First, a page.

Cost of Medicines in Context

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Innovations in the pharmaceutical and biotech industry are bringing amazing changes in the lives of the common people. Debilitating diseases, like hepatitis C, cancer, HIV, etc. are no longer considered as incurable, as new medicines are entering the market that are being proved as effective for fighting these diseases and increasing the longevity of the patients. Over 7,000 medicines are also under development around the world, mainly targeting diseases like neurological and immunological disorders, cancers, diabetes, cardiovascular diseases, HIV/AIDS, mental health disorders, etc.

In order to research and develop a new medicine, on average, it takes more than $2.6 billion and 10 years. In 2013, it was identified that biopharmaceutical sector represented 17% of all domestic R&D funded by US businesses, which accounted for the single largest share of all US business R&D.

Table 1: Share of Total US Business R&D by industry, 2013 (Source: PhRMA analysis of National Science Foundation Data)

However, according to an estimate by IMS Institute for Healthcare Informatics (March, 2016), the net price growth of brand medicines slowed in 2015, mainly due to discounts and rebates negotiated by payers.

Table 2: Brand Medicine Net Price Growth

Again, it has also been found that prescription drug prices fall significantly over time. In order to bring new treatments to patients, pharmaceutical companies invest a lot in pioneering research, and so the prices are higher initially. In course of time, these medicines become available as lower cost generic copies.

Table 3: How Prescription Drug Prices Fall Significantly Over Time (Source: IMS Analysis for PhRMA, May 2015)

Role of Medicine Use in Overall Healthcare Expenditure

Medicines can be immensely helpful for patients in order to avoid expensive hospital services. Thus, improved medication adherence is associated with reduced total healthcare use and costs. Each year, at least $213 billion can be saved by U.S. healthcare system if it is possible to ensure responsible use of medicines, as claimed by IMS Institute for Healthcare Informatics in 2013. They further suggested that this can be possible if attention is given to six key areas: nonadherence, misuse of antibiotics, delayed evidence-based treatment practice, suboptimal generic use, medication errors, and mismanaged polypharmacy.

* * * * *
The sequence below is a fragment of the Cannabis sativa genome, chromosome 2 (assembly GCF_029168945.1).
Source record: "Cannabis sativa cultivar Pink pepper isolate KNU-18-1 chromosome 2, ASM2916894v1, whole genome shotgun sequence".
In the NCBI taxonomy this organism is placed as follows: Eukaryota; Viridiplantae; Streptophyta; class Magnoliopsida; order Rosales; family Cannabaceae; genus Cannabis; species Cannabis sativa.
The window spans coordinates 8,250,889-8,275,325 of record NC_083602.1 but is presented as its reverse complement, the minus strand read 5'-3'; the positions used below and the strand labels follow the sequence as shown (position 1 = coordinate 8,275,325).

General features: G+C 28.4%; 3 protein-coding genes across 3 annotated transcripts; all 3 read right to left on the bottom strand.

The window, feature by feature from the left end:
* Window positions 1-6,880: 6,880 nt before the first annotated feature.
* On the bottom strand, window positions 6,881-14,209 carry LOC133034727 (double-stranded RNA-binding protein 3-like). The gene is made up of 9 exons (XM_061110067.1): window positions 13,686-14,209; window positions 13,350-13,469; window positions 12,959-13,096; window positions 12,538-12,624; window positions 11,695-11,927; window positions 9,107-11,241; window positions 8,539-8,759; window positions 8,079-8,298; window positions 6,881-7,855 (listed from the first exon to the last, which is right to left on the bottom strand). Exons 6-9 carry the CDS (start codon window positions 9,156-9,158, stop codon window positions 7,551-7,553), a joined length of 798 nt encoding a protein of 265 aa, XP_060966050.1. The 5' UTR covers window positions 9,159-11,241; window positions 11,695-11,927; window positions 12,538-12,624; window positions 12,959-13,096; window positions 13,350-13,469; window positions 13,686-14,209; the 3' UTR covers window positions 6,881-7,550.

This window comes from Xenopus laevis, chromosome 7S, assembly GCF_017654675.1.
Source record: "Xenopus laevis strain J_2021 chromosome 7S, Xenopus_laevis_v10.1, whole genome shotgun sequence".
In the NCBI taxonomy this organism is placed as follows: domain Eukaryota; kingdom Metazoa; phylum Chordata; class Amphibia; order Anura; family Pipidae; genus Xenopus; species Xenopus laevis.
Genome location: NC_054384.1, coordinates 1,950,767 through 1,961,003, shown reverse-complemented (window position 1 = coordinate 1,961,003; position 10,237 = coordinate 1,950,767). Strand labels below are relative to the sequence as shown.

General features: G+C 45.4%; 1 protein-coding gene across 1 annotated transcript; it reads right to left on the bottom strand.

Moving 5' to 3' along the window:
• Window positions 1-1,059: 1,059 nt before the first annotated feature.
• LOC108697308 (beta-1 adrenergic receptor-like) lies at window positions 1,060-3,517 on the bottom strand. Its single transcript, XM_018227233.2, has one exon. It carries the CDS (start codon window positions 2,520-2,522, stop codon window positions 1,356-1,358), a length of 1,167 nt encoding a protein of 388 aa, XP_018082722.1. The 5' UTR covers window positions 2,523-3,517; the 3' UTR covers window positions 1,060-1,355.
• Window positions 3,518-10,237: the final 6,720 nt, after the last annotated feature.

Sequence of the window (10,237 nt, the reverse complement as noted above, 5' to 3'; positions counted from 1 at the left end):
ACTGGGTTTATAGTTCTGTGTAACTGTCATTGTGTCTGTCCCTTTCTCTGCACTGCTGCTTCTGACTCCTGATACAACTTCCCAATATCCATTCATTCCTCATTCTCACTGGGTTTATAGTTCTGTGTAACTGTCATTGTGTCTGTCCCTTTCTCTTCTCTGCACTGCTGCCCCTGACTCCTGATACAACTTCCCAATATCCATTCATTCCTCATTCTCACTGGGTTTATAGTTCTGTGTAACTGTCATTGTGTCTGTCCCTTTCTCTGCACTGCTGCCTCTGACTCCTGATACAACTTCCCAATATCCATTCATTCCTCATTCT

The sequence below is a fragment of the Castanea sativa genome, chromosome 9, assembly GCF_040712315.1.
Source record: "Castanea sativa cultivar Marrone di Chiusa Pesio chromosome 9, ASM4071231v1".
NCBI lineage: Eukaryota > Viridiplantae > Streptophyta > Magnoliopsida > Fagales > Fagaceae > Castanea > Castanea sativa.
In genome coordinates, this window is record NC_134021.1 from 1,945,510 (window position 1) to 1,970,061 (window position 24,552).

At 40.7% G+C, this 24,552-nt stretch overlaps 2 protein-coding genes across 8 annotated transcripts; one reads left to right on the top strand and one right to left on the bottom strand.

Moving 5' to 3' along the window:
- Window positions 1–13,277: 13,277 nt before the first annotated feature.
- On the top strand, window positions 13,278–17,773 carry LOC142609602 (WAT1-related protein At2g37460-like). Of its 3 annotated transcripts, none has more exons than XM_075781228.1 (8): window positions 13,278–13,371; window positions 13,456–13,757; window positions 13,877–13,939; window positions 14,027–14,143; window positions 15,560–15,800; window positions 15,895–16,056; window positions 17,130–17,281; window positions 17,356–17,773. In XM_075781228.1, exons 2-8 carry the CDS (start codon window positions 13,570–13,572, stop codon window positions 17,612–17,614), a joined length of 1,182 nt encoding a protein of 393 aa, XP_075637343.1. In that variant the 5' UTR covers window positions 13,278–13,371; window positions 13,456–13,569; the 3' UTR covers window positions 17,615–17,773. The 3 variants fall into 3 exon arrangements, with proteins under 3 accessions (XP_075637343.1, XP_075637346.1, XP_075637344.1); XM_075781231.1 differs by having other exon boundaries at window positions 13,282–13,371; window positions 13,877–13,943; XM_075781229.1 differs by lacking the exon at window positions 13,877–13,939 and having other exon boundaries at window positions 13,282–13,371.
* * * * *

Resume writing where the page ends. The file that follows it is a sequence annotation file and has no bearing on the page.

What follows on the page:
The overall impact of medication adherence on total healthcare spending is quite significant. It has been found that adherence reduces average annual medical spending of a patient by $8,881 in congestive heart failure, $4,413 in diabetes, $4,337 in hypertension, and $1,860 in dyslipidemia.

Costs of Medicines and Healthcare Spending

In the U.S., the costs of medicines are not the major deciding factors of the amount of total spending in healthcare. According to the projection of national health expenditures (NHE) by the Centers for Medicare & Medicaid Services (CMS), prescription drug spending is making up approximately 9.5% of total health spending each year from 2013 through 2023. In 2015, the total expenditures on prescription drugs were $324.6 billion, comparing to the total healthcare spending of $3.2 trillion in the U.S. However, the major contributors of healthcare spending are hospital costs and the spending on physicians and clinical services. In 2015, the hospital expenditures were $1,036 billion and Physician and clinical services expenditures were to $634.9 billion.

It is also projected by CMS that the growth in other health care services will be five times of total medicine spending growth through next decade. The 10-year cumulative increase of spending in prescription medicines will be $390 billion, whereas this spending increase on other healthcare services will be $2,044 billion during this time period. This shows that expenditure in medicine is not going to be the main contributor of healthcare cost in America.

The data provided by insurers also reveals that medicines are not the main driver of premium increases. Hospital and professional costs consist of 56% of total premium increase, which is $25.26.

Table 4: Average Dollar Increase in Monthly Premium by Category, 2016 (Source: Avalere Health)

Furthermore, nearly 9 Out of every 10 prescriptions in U.S. are filled with generics.

Table 5: Generic Share of Prescriptions (Source: IMS Health)

At the same time, it has also been identified that the average cost to develop an approved medicine has more than doubled over the past decade. This is mainly due to increased regulatory burdens and trial complexity, expanded research burden for meeting payer demands, and increased focus on areas where failure rates are higher.

Table 6: Cost for Developing New Medicine (Source: CSDD)

In order to address the concerns regarding the costs of prescription drugs, some effective steps should be taken. For instance, the drug discovery and development processes need to be modernized. Furthermore, consumers should be engaged and empowered, value-driven healthcare system should be promoted, and market distortions should be taken care of. All these will be needed to minimize the existing concerns regarding the costs of prescription drugs in the U.S.

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